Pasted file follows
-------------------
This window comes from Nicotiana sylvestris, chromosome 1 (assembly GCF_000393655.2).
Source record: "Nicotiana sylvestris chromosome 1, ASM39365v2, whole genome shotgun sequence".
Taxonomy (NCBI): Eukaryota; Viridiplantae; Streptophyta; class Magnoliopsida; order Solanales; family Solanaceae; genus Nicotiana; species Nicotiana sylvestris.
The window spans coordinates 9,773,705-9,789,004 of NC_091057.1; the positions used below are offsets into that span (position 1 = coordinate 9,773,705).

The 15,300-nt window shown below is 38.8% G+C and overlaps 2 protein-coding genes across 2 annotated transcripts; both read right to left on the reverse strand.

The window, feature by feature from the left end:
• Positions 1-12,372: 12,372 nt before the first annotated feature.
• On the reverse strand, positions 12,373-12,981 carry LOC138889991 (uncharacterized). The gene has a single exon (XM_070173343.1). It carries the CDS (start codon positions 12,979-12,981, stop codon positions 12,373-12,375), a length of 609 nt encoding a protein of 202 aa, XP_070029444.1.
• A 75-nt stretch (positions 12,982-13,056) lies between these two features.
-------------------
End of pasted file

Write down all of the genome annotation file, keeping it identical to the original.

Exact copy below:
This window comes from Nicotiana sylvestris, chromosome 1 (assembly GCF_000393655.2).
Source record: "Nicotiana sylvestris chromosome 1, ASM39365v2, whole genome shotgun sequence".
Taxonomy (NCBI): Eukaryota; Viridiplantae; Streptophyta; class Magnoliopsida; order Solanales; family Solanaceae; genus Nicotiana; species Nicotiana sylvestris.
The window spans coordinates 9,773,705-9,789,004 of NC_091057.1; the positions used below are offsets into that span (position 1 = coordinate 9,773,705).

The 15,300-nt window shown below is 38.8% G+C and overlaps 2 protein-coding genes across 2 annotated transcripts; both read right to left on the reverse strand.

The window, feature by feature from the left end:
• Positions 1-12,372: 12,372 nt before the first annotated feature.
• On the reverse strand, positions 12,373-12,981 carry LOC138889991 (uncharacterized). The gene has a single exon (XM_070173343.1). It carries the CDS (start codon positions 12,979-12,981, stop codon positions 12,373-12,375), a length of 609 nt encoding a protein of 202 aa, XP_070029444.1.
• A 75-nt stretch (positions 12,982-13,056) lies between these two features.